5. Systematics, Morphology and Evolution of Marine Annelids (Espegrend Marine Biological Station, UiB, Norway, tentatively June 2020)
  6. Diversity and Evolution of Meiobenthos (White Sea Biological Station, Moscow State University, Russia, September 2020)

We enjoyed the opportunity to visit such a remote locality, and to get to know the students and teachers – thank you all for making this such a wonderful experience!

Thanks also to the BOLD support team for excellent help before and during the course!

A few snapshots from the area – it was stunning! Photos by K. Kongshavn

A beautiful view from Olkhon Island (after the course), photo by K.Kongshavn

ps: we also tweeted using #ForBio_GBIF during the course

Good-bye Greenland!

The last days before leaving the Arctic Station were busy: last boat trip, last samples, last possibility for filming work with the underwater-camera. Personal projects to finish, lab to clean, things to pack, and on top of all that: a football match against the Qeqertarsuaq “Old Boys”!

Photo: A Mucharin   Photo: A AltenburgerLast days in the lab: full house!                         The underwater film team: Mette and Jenny

Photo: I Meyer-Wachsmuth

Bathing between icebergs – who can resist?

Photo: A Mucharin

Football match against the Qeqertarsuaq “Old boys”, who turned out to be not that old… and pretty fit!

We left the Arctic station on a beautiful sunny day and headed towards Ilulissat, where we spent two days in wait for our flights back to first Kangerlussuaq and then Copenhagen. And beautiful days that was: Ilulissat is known for its icebergs and some of us took an icefjord tour on a handsome, oldish, boat with red paint and wooden deck. And – to our surprise – it turned to be out the old Porsild – the Arctic Station’s former research vessel!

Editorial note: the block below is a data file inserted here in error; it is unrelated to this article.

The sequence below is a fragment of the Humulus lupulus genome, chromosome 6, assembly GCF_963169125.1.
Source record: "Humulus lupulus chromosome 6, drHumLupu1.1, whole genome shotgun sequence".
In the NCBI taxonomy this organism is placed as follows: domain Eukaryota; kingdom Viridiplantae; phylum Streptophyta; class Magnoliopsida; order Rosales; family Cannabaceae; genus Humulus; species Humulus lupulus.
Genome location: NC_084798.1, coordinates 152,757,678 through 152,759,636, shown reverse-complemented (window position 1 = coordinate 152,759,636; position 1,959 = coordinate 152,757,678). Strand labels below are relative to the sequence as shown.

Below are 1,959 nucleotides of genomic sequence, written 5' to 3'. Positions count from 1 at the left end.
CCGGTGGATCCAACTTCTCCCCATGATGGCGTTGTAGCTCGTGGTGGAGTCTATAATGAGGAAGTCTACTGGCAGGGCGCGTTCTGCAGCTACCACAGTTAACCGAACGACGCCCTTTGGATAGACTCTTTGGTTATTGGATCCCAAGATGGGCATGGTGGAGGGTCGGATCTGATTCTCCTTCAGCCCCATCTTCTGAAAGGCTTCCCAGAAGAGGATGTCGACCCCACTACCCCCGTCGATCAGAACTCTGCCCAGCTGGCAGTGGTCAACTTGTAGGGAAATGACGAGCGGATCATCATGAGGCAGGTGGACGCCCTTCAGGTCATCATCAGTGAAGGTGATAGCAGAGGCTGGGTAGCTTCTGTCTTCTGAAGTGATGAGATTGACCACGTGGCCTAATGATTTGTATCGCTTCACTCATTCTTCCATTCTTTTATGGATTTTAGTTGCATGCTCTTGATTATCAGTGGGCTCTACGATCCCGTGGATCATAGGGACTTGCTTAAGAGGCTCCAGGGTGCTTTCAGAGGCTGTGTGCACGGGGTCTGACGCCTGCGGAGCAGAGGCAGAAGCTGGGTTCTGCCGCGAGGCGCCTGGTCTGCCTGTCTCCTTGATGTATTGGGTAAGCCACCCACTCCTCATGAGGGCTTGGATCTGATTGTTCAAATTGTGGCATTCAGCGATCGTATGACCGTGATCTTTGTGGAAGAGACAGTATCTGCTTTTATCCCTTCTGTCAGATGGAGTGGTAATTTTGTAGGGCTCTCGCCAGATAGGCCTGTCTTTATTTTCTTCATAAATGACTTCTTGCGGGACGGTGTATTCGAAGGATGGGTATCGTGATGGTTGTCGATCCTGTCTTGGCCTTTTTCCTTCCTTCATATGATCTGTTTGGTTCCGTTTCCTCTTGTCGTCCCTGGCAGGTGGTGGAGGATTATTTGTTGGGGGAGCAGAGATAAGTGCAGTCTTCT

Photo: D de Abreu

On the way to the ice fjord in Ilulissat – on board of the boat that turned out to be the Arctic Station’s former research vessel (the “old” Porsild!).

Now we are back to our respective homes – wrapping up coursework and getting on with our lives, PhD projects, master theses, scientific work and teaching. But we all agree: this was a very special course bringing us close to Arctic nature and providing us with outstanding possibilities to collect and study Arctic marine organisms.  We could both widen our taxonomic knowledge and – in different degrees – even get data that are of direct use for our ongoing research projects.

group-photo-beach-Peter-sm

At the end of this blog, we want to thank all those who helped us during this trip: Ole Stecher and Akaaraq Mølgaard at the Arctic Station, the crew of RV Porsild: skipper Frederik Grønvold and boatmen Søren and Johannes. Also, we are thankful to Reinhard Møberg Kristensen (Univ. Copenhagen) for suggestions concerning sampling sites and use of equipment!

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The Research School in Biosystematics (ForBio) is funded by the Research Council of Norway and by the Norwegian Taxonomy Initiative – thanks for making a course like this possible!

And thanks to all of you who have been following us via this blog!

Written by: Christiane Todt (coordinator ForBio, University Museum of Bergen);                   Featured image: (Jenny) under the rainbow. Photo: Anne-Helene Tandberg